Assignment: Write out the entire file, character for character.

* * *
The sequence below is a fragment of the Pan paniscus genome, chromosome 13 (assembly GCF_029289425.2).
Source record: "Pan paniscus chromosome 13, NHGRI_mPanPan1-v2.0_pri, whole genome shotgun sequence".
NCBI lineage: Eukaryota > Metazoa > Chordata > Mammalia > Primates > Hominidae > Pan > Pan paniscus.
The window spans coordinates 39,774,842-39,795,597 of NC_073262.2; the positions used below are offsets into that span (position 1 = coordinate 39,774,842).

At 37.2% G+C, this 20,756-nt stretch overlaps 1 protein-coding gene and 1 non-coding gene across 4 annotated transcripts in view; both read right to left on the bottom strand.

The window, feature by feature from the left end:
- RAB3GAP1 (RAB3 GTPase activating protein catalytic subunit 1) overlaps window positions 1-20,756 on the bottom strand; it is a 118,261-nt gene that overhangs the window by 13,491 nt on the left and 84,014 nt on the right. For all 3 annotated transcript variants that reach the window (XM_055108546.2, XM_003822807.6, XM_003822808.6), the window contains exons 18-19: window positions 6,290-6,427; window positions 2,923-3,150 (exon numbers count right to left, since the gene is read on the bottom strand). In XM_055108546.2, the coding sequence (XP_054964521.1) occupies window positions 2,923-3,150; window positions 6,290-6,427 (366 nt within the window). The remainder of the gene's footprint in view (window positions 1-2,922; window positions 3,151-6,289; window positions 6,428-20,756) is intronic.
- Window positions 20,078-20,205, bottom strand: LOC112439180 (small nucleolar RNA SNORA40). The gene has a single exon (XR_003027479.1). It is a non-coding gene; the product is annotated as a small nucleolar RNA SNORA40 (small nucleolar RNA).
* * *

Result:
The sequence below is a fragment of the Pan paniscus genome, chromosome 13 (assembly GCF_029289425.2).
Source record: "Pan paniscus chromosome 13, NHGRI_mPanPan1-v2.0_pri, whole genome shotgun sequence".
NCBI lineage: Eukaryota > Metazoa > Chordata > Mammalia > Primates > Hominidae > Pan > Pan paniscus.
The window spans coordinates 39,774,842-39,795,597 of NC_073262.2; the positions used below are offsets into that span (position 1 = coordinate 39,774,842).

At 37.2% G+C, this 20,756-nt stretch overlaps 1 protein-coding gene and 1 non-coding gene across 4 annotated transcripts in view; both read right to left on the bottom strand.

The window, feature by feature from the left end:
- RAB3GAP1 (RAB3 GTPase activating protein catalytic subunit 1) overlaps window positions 1-20,756 on the bottom strand; it is a 118,261-nt gene that overhangs the window by 13,491 nt on the left and 84,014 nt on the right. For all 3 annotated transcript variants that reach the window (XM_055108546.2, XM_003822807.6, XM_003822808.6), the window contains exons 18-19: window positions 6,290-6,427; window positions 2,923-3,150 (exon numbers count right to left, since the gene is read on the bottom strand). In XM_055108546.2, the coding sequence (XP_054964521.1) occupies window positions 2,923-3,150; window positions 6,290-6,427 (366 nt within the window). The remainder of the gene's footprint in view (window positions 1-2,922; window positions 3,151-6,289; window positions 6,428-20,756) is intronic.
- Window positions 20,078-20,205, bottom strand: LOC112439180 (small nucleolar RNA SNORA40). The gene has a single exon (XR_003027479.1). It is a non-coding gene; the product is annotated as a small nucleolar RNA SNORA40 (small nucleolar RNA).